Gadavanij, Savitri (2002) Discursive strategies for political survival : a critical discourse analysis of Thai no confidence debates. PhD thesis, University of Leeds.
This thesis argues that the aggressive and informal style of discourse used in Thai parliamentary debates is a product of the Thai political sphere, serving clear functions In its context. Adopting the approach of Critical Discourse Analysis, the thesis presents discourse as socially constituted as well as socially constitutive. The research employs a two level analysis to explore this hypothesis. At the macro level, Critical Discourse Analysis and the Sociocognitive Approach are operationalised to investigate the socio-political conditions that prompt this 'unparliamentary' mode of parliamentary discourse. At the micro level, politeness theory and pragmatics are employed to investigate the potential functions that small linguistic features may serve under such social conditions. Five sample accusatory speeches and two sample respondent speeches from recent debates are selected for close textual analysis using this approach. It is argued that the unparliamentary style of the debates' discourse is the result of discursive strategies used in politicians' speeches. These strategies are textual evidence of sociocultural practice and discourse practice. They reflect the speakers' attempts to subvert three competing conjunctures in the Thai political domain: the debate's formal and actual purposes, its Code of Behaviour, and its multiple audiences. Debaters need to balance three contending purposes: the desire of highly partisan participants to cause maximum damage to the opposing side, their attempts to seek public support (including the maintenance of face), and their need to stay within the parliamentary Code of Behaviour. This thesis identifies a number of strategies that potentially serve these conflicting purposes, for example, intertextuality, enthymeme and prolepsis/disclaimer. These findings lead to the conclusion that an unparliamentary debating style, constituted of small, seemingly insignificant linguistic features, carries larger social implications. Despite being a reflection of social conditions, this debating style has the potential to redefine these conditions. Thai no-confidence debates offer an accomplished parliamentary speaker the opportunity to achieve apparently contradictory political and linguistic ends, within the same tightly-crafted speech.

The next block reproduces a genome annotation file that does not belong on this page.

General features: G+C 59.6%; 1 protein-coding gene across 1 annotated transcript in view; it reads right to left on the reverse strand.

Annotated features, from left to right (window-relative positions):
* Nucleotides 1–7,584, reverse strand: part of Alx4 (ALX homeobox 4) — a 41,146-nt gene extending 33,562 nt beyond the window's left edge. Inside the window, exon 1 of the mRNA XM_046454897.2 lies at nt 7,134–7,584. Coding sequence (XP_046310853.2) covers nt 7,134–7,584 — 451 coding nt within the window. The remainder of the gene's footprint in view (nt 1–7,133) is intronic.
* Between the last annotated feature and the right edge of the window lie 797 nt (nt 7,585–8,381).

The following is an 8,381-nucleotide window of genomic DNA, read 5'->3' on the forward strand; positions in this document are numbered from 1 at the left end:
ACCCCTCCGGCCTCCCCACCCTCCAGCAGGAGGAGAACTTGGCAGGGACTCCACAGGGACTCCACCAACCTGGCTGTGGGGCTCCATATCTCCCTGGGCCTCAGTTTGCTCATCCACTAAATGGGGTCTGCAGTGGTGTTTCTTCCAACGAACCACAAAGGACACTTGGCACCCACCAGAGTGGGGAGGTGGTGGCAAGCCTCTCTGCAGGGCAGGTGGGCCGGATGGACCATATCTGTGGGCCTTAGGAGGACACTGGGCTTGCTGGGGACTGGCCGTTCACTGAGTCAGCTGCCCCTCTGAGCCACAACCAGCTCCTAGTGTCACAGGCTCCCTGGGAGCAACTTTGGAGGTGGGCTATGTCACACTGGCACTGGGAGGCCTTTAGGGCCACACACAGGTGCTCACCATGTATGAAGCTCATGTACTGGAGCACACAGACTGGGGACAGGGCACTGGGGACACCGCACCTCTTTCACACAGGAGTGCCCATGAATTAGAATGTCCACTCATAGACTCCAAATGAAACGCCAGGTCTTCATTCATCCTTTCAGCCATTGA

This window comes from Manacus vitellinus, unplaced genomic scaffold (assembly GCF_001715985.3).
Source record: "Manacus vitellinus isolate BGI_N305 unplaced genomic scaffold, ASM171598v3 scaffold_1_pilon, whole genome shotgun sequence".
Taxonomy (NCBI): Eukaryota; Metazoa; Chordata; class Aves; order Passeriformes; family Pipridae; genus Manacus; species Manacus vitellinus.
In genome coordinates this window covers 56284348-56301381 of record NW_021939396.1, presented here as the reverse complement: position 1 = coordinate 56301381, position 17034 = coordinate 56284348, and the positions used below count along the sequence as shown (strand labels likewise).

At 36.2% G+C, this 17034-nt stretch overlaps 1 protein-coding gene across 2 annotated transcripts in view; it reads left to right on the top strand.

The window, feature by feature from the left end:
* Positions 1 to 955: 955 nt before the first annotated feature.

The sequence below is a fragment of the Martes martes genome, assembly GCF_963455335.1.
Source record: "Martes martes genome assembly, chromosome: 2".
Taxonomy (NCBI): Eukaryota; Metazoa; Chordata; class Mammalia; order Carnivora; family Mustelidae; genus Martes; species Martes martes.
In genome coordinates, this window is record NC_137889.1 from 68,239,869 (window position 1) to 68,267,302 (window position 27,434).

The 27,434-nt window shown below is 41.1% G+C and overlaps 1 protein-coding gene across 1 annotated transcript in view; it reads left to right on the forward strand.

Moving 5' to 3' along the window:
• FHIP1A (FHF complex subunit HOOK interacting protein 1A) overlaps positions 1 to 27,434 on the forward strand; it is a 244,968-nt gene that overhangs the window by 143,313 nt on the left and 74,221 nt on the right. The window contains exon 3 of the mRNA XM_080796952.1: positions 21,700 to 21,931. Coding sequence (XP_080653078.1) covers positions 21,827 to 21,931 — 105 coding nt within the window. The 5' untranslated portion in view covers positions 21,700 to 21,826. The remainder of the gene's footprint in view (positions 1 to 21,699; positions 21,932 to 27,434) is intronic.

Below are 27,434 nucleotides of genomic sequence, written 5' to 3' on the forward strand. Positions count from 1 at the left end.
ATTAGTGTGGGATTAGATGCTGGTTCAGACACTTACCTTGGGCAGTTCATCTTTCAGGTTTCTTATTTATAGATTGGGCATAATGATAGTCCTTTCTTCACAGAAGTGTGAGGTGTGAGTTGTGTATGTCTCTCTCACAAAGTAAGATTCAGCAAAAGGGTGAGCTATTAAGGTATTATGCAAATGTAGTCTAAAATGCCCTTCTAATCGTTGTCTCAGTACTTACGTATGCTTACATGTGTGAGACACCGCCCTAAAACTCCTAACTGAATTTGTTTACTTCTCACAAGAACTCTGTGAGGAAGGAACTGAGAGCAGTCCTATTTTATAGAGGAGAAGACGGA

|Item Type:||Thesis (PhD)|
|Academic Units:||The University of Leeds > Faculty of Education, Social Sciences and Law (Leeds) > School of Politics & International Studies (POLIS) (Leeds)
The University of Leeds > Faculty of Arts (Leeds) > School of Modern Languages and Cultures (Leeds) > Linguistics & Phonetics (Leeds)
|Depositing User:||Ethos Import|
|Date Deposited:||16 Apr 2010 10:38|
|Last Modified:||06 Mar 2014 16:53|